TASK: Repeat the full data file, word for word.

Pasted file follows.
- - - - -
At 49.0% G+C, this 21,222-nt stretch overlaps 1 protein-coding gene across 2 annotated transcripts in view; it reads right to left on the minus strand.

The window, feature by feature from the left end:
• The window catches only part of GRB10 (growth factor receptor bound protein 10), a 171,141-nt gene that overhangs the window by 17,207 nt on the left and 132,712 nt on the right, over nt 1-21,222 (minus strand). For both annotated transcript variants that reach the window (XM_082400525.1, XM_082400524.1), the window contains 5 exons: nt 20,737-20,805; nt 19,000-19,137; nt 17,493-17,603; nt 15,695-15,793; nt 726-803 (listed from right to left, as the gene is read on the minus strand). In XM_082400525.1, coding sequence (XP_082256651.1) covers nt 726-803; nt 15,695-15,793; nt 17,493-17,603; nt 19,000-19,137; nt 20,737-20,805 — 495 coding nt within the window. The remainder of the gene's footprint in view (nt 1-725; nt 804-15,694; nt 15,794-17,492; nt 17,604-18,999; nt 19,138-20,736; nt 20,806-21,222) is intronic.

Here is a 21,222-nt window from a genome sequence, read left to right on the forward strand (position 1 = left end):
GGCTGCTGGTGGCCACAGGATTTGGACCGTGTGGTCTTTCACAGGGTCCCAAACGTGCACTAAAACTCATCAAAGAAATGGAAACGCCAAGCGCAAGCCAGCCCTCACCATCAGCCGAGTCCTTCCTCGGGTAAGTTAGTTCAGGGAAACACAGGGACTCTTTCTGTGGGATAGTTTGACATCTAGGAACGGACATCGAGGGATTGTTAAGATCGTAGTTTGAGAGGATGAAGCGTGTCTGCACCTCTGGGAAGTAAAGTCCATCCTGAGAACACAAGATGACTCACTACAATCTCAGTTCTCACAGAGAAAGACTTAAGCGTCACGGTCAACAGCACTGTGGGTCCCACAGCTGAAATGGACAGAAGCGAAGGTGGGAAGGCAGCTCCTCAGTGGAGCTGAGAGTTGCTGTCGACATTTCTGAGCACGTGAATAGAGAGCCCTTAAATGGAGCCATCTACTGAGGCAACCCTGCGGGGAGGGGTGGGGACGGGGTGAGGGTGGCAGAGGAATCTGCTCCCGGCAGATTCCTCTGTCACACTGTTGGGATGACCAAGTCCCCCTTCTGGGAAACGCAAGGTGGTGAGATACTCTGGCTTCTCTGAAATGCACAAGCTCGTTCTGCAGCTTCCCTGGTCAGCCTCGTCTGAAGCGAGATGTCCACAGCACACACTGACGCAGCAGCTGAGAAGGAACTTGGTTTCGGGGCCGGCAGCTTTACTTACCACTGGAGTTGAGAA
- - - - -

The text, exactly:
At 49.0% G+C, this 21,222-nt stretch overlaps 1 protein-coding gene across 2 annotated transcripts in view; it reads right to left on the minus strand.

The window, feature by feature from the left end:
• The window catches only part of GRB10 (growth factor receptor bound protein 10), a 171,141-nt gene that overhangs the window by 17,207 nt on the left and 132,712 nt on the right, over nt 1-21,222 (minus strand). For both annotated transcript variants that reach the window (XM_082400525.1, XM_082400524.1), the window contains 5 exons: nt 20,737-20,805; nt 19,000-19,137; nt 17,493-17,603; nt 15,695-15,793; nt 726-803 (listed from right to left, as the gene is read on the minus strand). In XM_082400525.1, coding sequence (XP_082256651.1) covers nt 726-803; nt 15,695-15,793; nt 17,493-17,603; nt 19,000-19,137; nt 20,737-20,805 — 495 coding nt within the window. The remainder of the gene's footprint in view (nt 1-725; nt 804-15,694; nt 15,794-17,492; nt 17,604-18,999; nt 19,138-20,736; nt 20,806-21,222) is intronic.

Here is a 21,222-nt window from a genome sequence, read left to right on the forward strand (position 1 = left end):
GGCTGCTGGTGGCCACAGGATTTGGACCGTGTGGTCTTTCACAGGGTCCCAAACGTGCACTAAAACTCATCAAAGAAATGGAAACGCCAAGCGCAAGCCAGCCCTCACCATCAGCCGAGTCCTTCCTCGGGTAAGTTAGTTCAGGGAAACACAGGGACTCTTTCTGTGGGATAGTTTGACATCTAGGAACGGACATCGAGGGATTGTTAAGATCGTAGTTTGAGAGGATGAAGCGTGTCTGCACCTCTGGGAAGTAAAGTCCATCCTGAGAACACAAGATGACTCACTACAATCTCAGTTCTCACAGAGAAAGACTTAAGCGTCACGGTCAACAGCACTGTGGGTCCCACAGCTGAAATGGACAGAAGCGAAGGTGGGAAGGCAGCTCCTCAGTGGAGCTGAGAGTTGCTGTCGACATTTCTGAGCACGTGAATAGAGAGCCCTTAAATGGAGCCATCTACTGAGGCAACCCTGCGGGGAGGGGTGGGGACGGGGTGAGGGTGGCAGAGGAATCTGCTCCCGGCAGATTCCTCTGTCACACTGTTGGGATGACCAAGTCCCCCTTCTGGGAAACGCAAGGTGGTGAGATACTCTGGCTTCTCTGAAATGCACAAGCTCGTTCTGCAGCTTCCCTGGTCAGCCTCGTCTGAAGCGAGATGTCCACAGCACACACTGACGCAGCAGCTGAGAAGGAACTTGGTTTCGGGGCCGGCAGCTTTACTTACCACTGGAGTTGAGAA